This time, it really will be goodbye.
After putting himself through emotional boot camp the three previous occasions trainer Buff Bradley thought he was experiencing a "last" moment with his two-time Eclipse Award champion Groupie Doll, Sunday's Grade III, $200,000 Hurricane Bertie Stakes at Gulfstream Park is indeed set to be her final sendoff.
Bradley and his father, Fred, raised Groupie Doll since she hit the ground on their Frankfort-based farm on April 14, 2008. And along with partners Carl Hurst and Brent Burns, they campaigned the chestnut darling as she developed into one of the best female sprinters of recent times.
For the financial well-being of all involved, Bradley and Co. sold Groupie Doll to Mandy Pope for $3.1 million at the Keeneland November Breeding Stock sale days after her second straight victory in the Breeders' Cup Filly & Mare Sprint. Pope's largesse went well beyond her bankroll though as she bestowed Bradley and his team precious extra time with their stable star by returning Groupie Doll to training before she begins her broodmare career this year.
The Grade I Cigar Mile last November was supposed to be a one-and-done start for Groupie Doll in Pope's colors. But after she finished a troubled fourth in which a horse in front of her clipped heels, Pope decided the 6-year-old mare deserved another chance at a proper result — hence her latest final career start in the seven-horse field for the 61/2-furlong Hurricane Bertie.
"Someone said, 'How does it feel that this is the last time you've worked her' and I said this is the third time of the last time I've worked her," Buff Bradley said days after sending Groupie Doll out for a 4-furlong move in 48.27 seconds last Sunday. "The last time I worked her was before Breeders' Cup and then the last time I worked her was before the Cigar Mile and now the last time I've worked her is before this race. So at least we've had some extra time with her and it's been fun.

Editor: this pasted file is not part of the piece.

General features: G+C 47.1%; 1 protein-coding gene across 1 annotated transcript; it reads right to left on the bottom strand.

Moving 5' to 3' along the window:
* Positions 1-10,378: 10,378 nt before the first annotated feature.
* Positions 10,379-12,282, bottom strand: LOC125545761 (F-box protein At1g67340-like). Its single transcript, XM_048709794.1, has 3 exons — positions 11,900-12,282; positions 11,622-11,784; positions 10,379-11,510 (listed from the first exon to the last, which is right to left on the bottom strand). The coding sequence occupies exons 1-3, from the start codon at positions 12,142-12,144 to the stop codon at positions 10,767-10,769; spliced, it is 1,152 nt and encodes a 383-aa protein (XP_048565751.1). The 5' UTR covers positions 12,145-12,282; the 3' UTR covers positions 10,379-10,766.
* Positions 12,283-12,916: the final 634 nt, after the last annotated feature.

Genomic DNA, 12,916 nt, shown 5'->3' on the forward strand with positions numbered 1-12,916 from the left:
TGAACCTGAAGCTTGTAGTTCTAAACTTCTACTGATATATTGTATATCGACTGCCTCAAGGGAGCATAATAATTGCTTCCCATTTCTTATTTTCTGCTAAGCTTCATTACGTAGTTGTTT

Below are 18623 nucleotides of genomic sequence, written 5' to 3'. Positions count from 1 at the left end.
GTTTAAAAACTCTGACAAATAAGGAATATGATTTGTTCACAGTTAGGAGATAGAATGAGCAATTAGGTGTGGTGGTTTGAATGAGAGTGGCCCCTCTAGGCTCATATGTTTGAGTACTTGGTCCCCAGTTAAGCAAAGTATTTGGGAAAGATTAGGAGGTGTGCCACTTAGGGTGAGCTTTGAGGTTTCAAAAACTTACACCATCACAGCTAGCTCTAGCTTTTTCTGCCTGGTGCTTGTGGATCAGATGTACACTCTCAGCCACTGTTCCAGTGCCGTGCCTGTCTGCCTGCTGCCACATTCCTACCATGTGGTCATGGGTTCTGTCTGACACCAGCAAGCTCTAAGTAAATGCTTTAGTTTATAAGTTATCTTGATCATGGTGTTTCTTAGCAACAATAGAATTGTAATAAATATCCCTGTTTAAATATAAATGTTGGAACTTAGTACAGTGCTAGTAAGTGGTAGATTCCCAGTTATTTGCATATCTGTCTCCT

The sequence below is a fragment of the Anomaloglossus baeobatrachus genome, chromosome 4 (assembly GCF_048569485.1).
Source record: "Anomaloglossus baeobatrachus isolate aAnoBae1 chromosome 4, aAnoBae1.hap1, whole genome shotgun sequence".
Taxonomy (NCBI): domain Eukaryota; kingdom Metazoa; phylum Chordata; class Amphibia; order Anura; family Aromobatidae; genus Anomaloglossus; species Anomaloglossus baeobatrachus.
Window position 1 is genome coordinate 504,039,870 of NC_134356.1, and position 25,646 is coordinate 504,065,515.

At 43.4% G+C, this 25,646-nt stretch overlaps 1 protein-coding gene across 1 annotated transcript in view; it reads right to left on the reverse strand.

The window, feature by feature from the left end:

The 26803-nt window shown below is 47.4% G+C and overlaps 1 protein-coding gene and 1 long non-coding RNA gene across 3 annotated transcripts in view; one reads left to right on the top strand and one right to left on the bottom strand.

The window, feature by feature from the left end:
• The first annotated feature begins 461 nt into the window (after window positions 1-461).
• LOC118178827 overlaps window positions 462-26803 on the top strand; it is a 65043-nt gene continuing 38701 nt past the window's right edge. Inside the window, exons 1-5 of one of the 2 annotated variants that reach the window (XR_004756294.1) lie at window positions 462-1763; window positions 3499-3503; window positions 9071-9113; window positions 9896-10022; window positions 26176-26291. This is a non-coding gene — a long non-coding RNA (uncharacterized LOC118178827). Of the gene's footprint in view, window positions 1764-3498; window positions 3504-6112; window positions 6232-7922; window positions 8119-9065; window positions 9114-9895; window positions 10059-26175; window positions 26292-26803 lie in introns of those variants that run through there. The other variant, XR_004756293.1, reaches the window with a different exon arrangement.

"It's still hard (to let her go) but I think it's much easier because we were able to train her for Mandy and it's been really good working with her and seeing how much she loves her. And I know she's going to take great care of her."
Groupie Doll's breath-snatching turn of foot is most effective when she gets clear on the outside. To that end, drawing the rail for Sunday's test isn't ideal although her class edge over her challengers should make that situation a non-factor.
Watching the four-time Grade I winner cross the wire first one last time is certainly the goal Sunday, but the storybook nature of Groupie Doll's tale in no way hinges on this race outcome. As the first-ever champion to be bred and owned by the Bradley clan, which has invested their lives in the industry, Groupie Doll is the gift that will never stop giving them reason for gratitude.
"Mandy and I both know on paper Groupie Doll looks like the best Sunday, but there is a reason why they run these races," Bradley said. "We're hoping to see her go out a winner. She's just been a really good ride for everybody, we've all got to experience it.
"I've told them we need to just enjoy it, there is nothing to be nervous about. She has brought us two championships and we've enjoyed the ride the whole way."